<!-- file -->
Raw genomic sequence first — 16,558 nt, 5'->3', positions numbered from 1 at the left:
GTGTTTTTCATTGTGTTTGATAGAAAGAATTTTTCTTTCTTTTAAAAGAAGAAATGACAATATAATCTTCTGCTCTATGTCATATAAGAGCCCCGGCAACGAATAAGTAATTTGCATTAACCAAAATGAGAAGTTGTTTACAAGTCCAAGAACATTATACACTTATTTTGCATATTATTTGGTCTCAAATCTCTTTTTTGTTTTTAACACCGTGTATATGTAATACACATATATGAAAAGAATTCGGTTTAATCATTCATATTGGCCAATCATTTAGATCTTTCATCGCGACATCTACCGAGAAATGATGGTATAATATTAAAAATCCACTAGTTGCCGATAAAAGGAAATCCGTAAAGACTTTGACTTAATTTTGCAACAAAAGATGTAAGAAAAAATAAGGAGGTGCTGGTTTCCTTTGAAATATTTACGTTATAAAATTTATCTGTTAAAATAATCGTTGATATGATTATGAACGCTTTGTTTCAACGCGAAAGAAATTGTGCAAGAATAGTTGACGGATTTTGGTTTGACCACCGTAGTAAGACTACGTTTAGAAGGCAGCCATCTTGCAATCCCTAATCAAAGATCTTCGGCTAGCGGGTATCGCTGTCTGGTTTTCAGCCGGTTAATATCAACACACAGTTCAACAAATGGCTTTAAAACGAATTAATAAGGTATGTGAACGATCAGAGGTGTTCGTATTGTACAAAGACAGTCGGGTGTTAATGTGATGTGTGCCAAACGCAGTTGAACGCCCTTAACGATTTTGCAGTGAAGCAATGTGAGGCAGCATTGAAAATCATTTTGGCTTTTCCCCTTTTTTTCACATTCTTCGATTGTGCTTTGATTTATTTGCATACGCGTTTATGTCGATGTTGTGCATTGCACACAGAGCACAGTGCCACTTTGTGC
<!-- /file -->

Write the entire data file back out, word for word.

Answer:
Raw genomic sequence first — 16,558 nt, 5'->3', positions numbered from 1 at the left:
GTGTTTTTCATTGTGTTTGATAGAAAGAATTTTTCTTTCTTTTAAAAGAAGAAATGACAATATAATCTTCTGCTCTATGTCATATAAGAGCCCCGGCAACGAATAAGTAATTTGCATTAACCAAAATGAGAAGTTGTTTACAAGTCCAAGAACATTATACACTTATTTTGCATATTATTTGGTCTCAAATCTCTTTTTTGTTTTTAACACCGTGTATATGTAATACACATATATGAAAAGAATTCGGTTTAATCATTCATATTGGCCAATCATTTAGATCTTTCATCGCGACATCTACCGAGAAATGATGGTATAATATTAAAAATCCACTAGTTGCCGATAAAAGGAAATCCGTAAAGACTTTGACTTAATTTTGCAACAAAAGATGTAAGAAAAAATAAGGAGGTGCTGGTTTCCTTTGAAATATTTACGTTATAAAATTTATCTGTTAAAATAATCGTTGATATGATTATGAACGCTTTGTTTCAACGCGAAAGAAATTGTGCAAGAATAGTTGACGGATTTTGGTTTGACCACCGTAGTAAGACTACGTTTAGAAGGCAGCCATCTTGCAATCCCTAATCAAAGATCTTCGGCTAGCGGGTATCGCTGTCTGGTTTTCAGCCGGTTAATATCAACACACAGTTCAACAAATGGCTTTAAAACGAATTAATAAGGTATGTGAACGATCAGAGGTGTTCGTATTGTACAAAGACAGTCGGGTGTTAATGTGATGTGTGCCAAACGCAGTTGAACGCCCTTAACGATTTTGCAGTGAAGCAATGTGAGGCAGCATTGAAAATCATTTTGGCTTTTCCCCTTTTTTTCACATTCTTCGATTGTGCTTTGATTTATTTGCATACGCGTTTATGTCGATGTTGTGCATTGCACACAGAGCACAGTGCCACTTTGTGC